Next to the portrait of the king was that of his aunt, HRH the Infanta Eulalia of Spain (fig. 8). The Infanta posed for Boldini in 1898, but appears to have abandoned the project. The artist nevertheless displayed her portrait in 1900 at the Exposition Universelle and in two other previously undocumented exhibitions, as noted in the catalogue entry by Barbara Guidi; the picture remained unsold in the artist’s studio (96). Hanging next to the Infanta were Sargent’s Millicent, Duchess of Sutherland (1904), Sorolla’s Duke of Alba (1908), and Ignacio Zuloaga’s Comtesse Mathieu de Noailles (1913).[9]

In a stylish picture hung on the long wall facing the Spanish royals, a son of the Chilean diplomat Ramón Subercaseaux sits precariously on striped sofa cushions in Boldini’s Paris studio (fig. 9).[10] The same Boldini divan appeared in dozens of his portraits, and he sometimes reupholstered it from his palette to match the sitters’ apparel. It was still in his studio in 1916, when another member of the prominent Chilean clan, Olivia de Subercaseaux Concha, alighted there to achieve immortality as The Woman in Pink (fig. 10).[11] Pedro Subercaseaux – he would have been about eleven in 1891 when the boy on the striped cushions was painted – notes in his memoirs that Boldini made another portrait of him at age seven standing next to his younger brother Luis; he does not recall, however, posing on the divan; both his portrait and that of his exuberant kinswoman in pink remained in the artist’s possession (104–7). Boldini’s next work in this group of three was a sinuous half-length Portrait of Cléo de Mérode (1901; private collection) commissioned by the wealthy collector Sigismond Bardac, an admirer of both the celebrity ballerina and the painter.[12] The exhibition offered viewers an alternative likeness of the idolized Belle Epoque beauty: Manuel Benedito, another Valencian, portrayed a sober Cléo de Mérode (1910; Santander Collection), draped in a reversible stole of sable and ermine.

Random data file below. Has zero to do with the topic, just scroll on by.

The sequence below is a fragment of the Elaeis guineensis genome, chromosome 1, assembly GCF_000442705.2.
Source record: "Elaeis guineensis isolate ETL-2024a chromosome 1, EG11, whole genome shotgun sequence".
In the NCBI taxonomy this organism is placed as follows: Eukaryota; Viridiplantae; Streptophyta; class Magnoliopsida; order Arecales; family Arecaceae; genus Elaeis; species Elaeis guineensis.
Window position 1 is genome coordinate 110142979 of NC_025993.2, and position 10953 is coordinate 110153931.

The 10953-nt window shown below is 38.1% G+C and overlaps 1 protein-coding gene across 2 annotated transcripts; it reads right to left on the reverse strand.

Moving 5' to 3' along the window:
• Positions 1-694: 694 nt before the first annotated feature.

Moving from the glittering royal costumes and the colorful shoes of high society, the visitor encountered a room with fourteen single portraits – none extending much below the knees – lining the walls of the third section: “Temperament and Character” (fig. 11). There were, inevitably, rich and famous men. There were women, as well, and one of them was also rich: Yevdokia Morozova, a former café singer in Moscow. In 1908, the year after she married Ivan Morozov, the renowned art collector commissioned her portrait from Valentin Alexandrovich Serov. After the revolution, the couple had to move into three rooms of their confiscated mansion until they could emigrate in 1919. The Morozova portrait was one of two Serov paintings in the exhibition; the second was among the artist’s last works, Portrait of Vladimir Girshman (1911). Serov portrayed the Moscow collector in his office, reaching for his vest-pocket watch in what his wife called a characteristic gesture. Serov had completed an intimate portrait of Henriette Girshman in 1907, capturing his own reflection in her boudoir mirror. The Serovs are among five works in the exhibition lent by the State Tretyakov Gallery, including a Portrait of Anton Chekhov commissioned in 1898 from Osip Braz by Pavel Tretyakov himself (fig. 12). Another of the five eminent authors in this gallery was Leonid Andreyev by Ilya Repin (1904; State Tretyakov Gallery), a brilliant depiction of his young friend and neighbor.